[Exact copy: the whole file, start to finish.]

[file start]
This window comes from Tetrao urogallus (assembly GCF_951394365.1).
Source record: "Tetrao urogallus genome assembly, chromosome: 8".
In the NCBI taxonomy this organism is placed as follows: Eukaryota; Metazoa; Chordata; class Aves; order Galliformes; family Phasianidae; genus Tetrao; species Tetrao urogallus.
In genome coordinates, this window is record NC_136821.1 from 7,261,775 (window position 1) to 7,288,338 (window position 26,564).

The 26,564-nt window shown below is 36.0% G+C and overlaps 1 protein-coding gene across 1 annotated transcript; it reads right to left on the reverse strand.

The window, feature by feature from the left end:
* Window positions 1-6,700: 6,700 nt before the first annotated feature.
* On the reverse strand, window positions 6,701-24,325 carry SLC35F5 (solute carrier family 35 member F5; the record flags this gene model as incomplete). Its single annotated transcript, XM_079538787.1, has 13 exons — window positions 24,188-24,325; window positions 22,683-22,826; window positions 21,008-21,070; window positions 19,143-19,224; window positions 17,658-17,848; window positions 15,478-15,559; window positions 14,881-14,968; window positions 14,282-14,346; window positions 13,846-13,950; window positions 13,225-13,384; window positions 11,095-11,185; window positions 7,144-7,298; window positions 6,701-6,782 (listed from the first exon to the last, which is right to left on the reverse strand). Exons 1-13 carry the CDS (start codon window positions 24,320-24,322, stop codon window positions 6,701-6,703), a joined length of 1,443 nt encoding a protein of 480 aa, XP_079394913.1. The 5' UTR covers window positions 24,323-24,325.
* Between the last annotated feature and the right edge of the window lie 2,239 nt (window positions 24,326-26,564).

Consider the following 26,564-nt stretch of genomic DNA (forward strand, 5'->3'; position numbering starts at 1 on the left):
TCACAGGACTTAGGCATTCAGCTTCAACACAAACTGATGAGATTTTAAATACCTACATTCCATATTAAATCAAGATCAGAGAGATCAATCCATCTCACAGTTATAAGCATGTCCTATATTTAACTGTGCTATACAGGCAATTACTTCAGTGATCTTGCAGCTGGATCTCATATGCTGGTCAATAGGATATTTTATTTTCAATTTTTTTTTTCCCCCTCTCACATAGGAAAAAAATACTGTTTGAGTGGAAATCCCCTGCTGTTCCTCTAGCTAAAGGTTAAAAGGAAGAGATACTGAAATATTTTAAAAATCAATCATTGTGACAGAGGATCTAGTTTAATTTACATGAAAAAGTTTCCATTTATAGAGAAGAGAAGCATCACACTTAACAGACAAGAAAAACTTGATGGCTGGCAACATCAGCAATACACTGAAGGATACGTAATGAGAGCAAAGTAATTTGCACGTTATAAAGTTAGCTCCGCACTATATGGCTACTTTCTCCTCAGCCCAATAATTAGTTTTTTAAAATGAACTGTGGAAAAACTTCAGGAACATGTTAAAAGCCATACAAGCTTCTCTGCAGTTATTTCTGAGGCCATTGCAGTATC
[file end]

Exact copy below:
This window comes from Tetrao urogallus (assembly GCF_951394365.1).
Source record: "Tetrao urogallus genome assembly, chromosome: 8".
In the NCBI taxonomy this organism is placed as follows: Eukaryota; Metazoa; Chordata; class Aves; order Galliformes; family Phasianidae; genus Tetrao; species Tetrao urogallus.
In genome coordinates, this window is record NC_136821.1 from 7,261,775 (window position 1) to 7,288,338 (window position 26,564).

The 26,564-nt window shown below is 36.0% G+C and overlaps 1 protein-coding gene across 1 annotated transcript; it reads right to left on the reverse strand.

The window, feature by feature from the left end:
* Window positions 1-6,700: 6,700 nt before the first annotated feature.
* On the reverse strand, window positions 6,701-24,325 carry SLC35F5 (solute carrier family 35 member F5; the record flags this gene model as incomplete). Its single annotated transcript, XM_079538787.1, has 13 exons — window positions 24,188-24,325; window positions 22,683-22,826; window positions 21,008-21,070; window positions 19,143-19,224; window positions 17,658-17,848; window positions 15,478-15,559; window positions 14,881-14,968; window positions 14,282-14,346; window positions 13,846-13,950; window positions 13,225-13,384; window positions 11,095-11,185; window positions 7,144-7,298; window positions 6,701-6,782 (listed from the first exon to the last, which is right to left on the reverse strand). Exons 1-13 carry the CDS (start codon window positions 24,320-24,322, stop codon window positions 6,701-6,703), a joined length of 1,443 nt encoding a protein of 480 aa, XP_079394913.1. The 5' UTR covers window positions 24,323-24,325.
* Between the last annotated feature and the right edge of the window lie 2,239 nt (window positions 24,326-26,564).

Consider the following 26,564-nt stretch of genomic DNA (forward strand, 5'->3'; position numbering starts at 1 on the left):
TCACAGGACTTAGGCATTCAGCTTCAACACAAACTGATGAGATTTTAAATACCTACATTCCATATTAAATCAAGATCAGAGAGATCAATCCATCTCACAGTTATAAGCATGTCCTATATTTAACTGTGCTATACAGGCAATTACTTCAGTGATCTTGCAGCTGGATCTCATATGCTGGTCAATAGGATATTTTATTTTCAATTTTTTTTTTCCCCCTCTCACATAGGAAAAAAATACTGTTTGAGTGGAAATCCCCTGCTGTTCCTCTAGCTAAAGGTTAAAAGGAAGAGATACTGAAATATTTTAAAAATCAATCATTGTGACAGAGGATCTAGTTTAATTTACATGAAAAAGTTTCCATTTATAGAGAAGAGAAGCATCACACTTAACAGACAAGAAAAACTTGATGGCTGGCAACATCAGCAATACACTGAAGGATACGTAATGAGAGCAAAGTAATTTGCACGTTATAAAGTTAGCTCCGCACTATATGGCTACTTTCTCCTCAGCCCAATAATTAGTTTTTTAAAATGAACTGTGGAAAAACTTCAGGAACATGTTAAAAGCCATACAAGCTTCTCTGCAGTTATTTCTGAGGCCATTGCAGTATC